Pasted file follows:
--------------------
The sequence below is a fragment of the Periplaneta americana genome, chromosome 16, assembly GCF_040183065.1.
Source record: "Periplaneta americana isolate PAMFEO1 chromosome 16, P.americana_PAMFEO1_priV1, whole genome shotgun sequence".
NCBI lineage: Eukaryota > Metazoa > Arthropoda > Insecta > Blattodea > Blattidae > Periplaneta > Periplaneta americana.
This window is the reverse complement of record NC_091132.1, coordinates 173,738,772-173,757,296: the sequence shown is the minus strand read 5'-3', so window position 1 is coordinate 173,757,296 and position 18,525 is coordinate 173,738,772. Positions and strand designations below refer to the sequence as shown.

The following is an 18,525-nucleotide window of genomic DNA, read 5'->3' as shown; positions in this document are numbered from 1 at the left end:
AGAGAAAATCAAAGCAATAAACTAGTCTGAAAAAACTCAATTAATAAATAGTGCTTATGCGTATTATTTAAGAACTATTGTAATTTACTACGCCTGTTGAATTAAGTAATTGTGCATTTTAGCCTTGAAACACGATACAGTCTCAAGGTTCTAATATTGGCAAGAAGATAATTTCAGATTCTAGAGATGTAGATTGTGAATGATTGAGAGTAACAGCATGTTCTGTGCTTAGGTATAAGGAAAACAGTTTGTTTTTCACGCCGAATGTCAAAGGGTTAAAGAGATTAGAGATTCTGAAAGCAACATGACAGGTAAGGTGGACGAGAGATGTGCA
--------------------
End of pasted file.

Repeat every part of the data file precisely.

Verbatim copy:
The sequence below is a fragment of the Periplaneta americana genome, chromosome 16, assembly GCF_040183065.1.
Source record: "Periplaneta americana isolate PAMFEO1 chromosome 16, P.americana_PAMFEO1_priV1, whole genome shotgun sequence".
NCBI lineage: Eukaryota > Metazoa > Arthropoda > Insecta > Blattodea > Blattidae > Periplaneta > Periplaneta americana.
This window is the reverse complement of record NC_091132.1, coordinates 173,738,772-173,757,296: the sequence shown is the minus strand read 5'-3', so window position 1 is coordinate 173,757,296 and position 18,525 is coordinate 173,738,772. Positions and strand designations below refer to the sequence as shown.

The following is an 18,525-nucleotide window of genomic DNA, read 5'->3' as shown; positions in this document are numbered from 1 at the left end:
AGAGAAAATCAAAGCAATAAACTAGTCTGAAAAAACTCAATTAATAAATAGTGCTTATGCGTATTATTTAAGAACTATTGTAATTTACTACGCCTGTTGAATTAAGTAATTGTGCATTTTAGCCTTGAAACACGATACAGTCTCAAGGTTCTAATATTGGCAAGAAGATAATTTCAGATTCTAGAGATGTAGATTGTGAATGATTGAGAGTAACAGCATGTTCTGTGCTTAGGTATAAGGAAAACAGTTTGTTTTTCACGCCGAATGTCAAAGGGTTAAAGAGATTAGAGATTCTGAAAGCAACATGACAGGTAAGGTGGACGAGAGATGTGCA